People working and volunteering in drug and alcohol services, emergency services, health care and medical settings and high-risk settings such as prisons and hostels
- Action required:
Follow harm reduction advice for opioids and polydrug use – promote and provide naloxone – see sections marked for specific actions
- Alert number:
- Version number:
- Release date:
24 January 2023
There is an increase in the availability of a new group of drugs called nitazenes. Nitazenes are potent synthetic opioids. Due to their unexpected presence in the drug supply and high potency, nitazenes pose a substantial risk of overdose, drug-related hospitalisation and drug-related death.
Nitazenes have been seized in both Scottish communities and custodial settings.
There is limited information on overdoses and deaths involving nitazenes in Scotland due to a lack of systematic testing. Elsewhere in the UK, these drugs have been detected in overdoses and deaths.
The harm associated with nitazenes should be considered in the context of polysubstance use (mixing drugs), which is a common feature of drug use in Scotland.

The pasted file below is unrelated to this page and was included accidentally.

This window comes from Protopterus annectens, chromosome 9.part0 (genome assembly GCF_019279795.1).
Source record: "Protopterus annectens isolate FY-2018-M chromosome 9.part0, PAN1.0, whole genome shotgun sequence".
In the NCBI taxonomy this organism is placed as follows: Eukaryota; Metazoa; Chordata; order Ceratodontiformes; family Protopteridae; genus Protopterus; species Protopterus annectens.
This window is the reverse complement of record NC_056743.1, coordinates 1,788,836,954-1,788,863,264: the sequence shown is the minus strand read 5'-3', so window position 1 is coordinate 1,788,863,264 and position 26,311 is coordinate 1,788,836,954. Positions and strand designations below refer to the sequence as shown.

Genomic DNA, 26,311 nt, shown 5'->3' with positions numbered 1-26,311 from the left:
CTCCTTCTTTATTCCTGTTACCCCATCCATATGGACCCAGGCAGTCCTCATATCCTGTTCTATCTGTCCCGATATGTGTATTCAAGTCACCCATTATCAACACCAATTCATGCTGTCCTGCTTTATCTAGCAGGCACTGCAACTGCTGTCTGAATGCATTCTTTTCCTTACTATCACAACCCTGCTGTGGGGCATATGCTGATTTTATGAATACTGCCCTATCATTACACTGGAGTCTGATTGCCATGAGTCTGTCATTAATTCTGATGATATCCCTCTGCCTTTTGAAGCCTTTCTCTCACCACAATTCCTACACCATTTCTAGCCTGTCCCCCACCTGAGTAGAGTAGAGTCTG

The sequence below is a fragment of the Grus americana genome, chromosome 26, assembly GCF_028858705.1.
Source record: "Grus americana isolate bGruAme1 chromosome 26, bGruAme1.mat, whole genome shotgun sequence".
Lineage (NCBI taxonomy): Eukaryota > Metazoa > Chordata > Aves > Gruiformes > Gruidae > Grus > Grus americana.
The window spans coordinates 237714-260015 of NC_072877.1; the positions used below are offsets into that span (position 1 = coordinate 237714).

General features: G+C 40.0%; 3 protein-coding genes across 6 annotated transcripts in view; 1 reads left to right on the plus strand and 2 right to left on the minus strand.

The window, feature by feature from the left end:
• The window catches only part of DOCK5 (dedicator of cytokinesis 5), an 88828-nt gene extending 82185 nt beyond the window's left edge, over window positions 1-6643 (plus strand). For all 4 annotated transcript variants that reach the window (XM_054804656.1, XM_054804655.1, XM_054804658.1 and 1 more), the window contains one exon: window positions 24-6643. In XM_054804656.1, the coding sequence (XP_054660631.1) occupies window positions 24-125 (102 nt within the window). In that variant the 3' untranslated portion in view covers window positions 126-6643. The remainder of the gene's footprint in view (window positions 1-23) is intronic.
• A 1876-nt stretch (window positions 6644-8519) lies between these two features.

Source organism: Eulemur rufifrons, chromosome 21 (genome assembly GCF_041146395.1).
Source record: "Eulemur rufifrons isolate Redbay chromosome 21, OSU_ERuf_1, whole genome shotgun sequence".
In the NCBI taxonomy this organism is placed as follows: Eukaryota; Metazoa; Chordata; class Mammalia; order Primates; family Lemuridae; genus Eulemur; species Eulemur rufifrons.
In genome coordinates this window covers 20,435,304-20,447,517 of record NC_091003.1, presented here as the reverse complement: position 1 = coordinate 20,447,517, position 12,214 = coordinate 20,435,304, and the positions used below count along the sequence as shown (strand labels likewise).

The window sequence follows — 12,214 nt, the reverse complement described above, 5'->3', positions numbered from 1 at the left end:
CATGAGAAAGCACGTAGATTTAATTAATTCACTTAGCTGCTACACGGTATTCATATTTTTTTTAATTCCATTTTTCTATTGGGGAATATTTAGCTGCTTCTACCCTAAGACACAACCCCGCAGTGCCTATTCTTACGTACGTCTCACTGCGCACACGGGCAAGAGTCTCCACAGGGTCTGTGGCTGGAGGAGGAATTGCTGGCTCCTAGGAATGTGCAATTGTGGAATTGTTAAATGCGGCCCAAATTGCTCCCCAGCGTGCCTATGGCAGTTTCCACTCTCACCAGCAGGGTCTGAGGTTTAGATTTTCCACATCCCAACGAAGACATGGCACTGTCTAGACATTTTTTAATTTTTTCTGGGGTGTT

Services supporting people who take drugs should promote and discuss realistic harm reduction measures that mirror those recommended for opioid and polydrug use.
Overdose signs and response actions for nitazenes are the same as for any other overdose involving opioids. Naloxone effectively reverses opioid-type drug overdoses. Services should increase and optimise the availability of naloxone in community and custody settings.
What are nitazenes?
Nitazenes are a category of new synthetic opioids (NSO), also known as 2-benzyl benzimidazole opioids.
This group of chemical compounds exert broadly similar effects on the body, with varying levels of potency.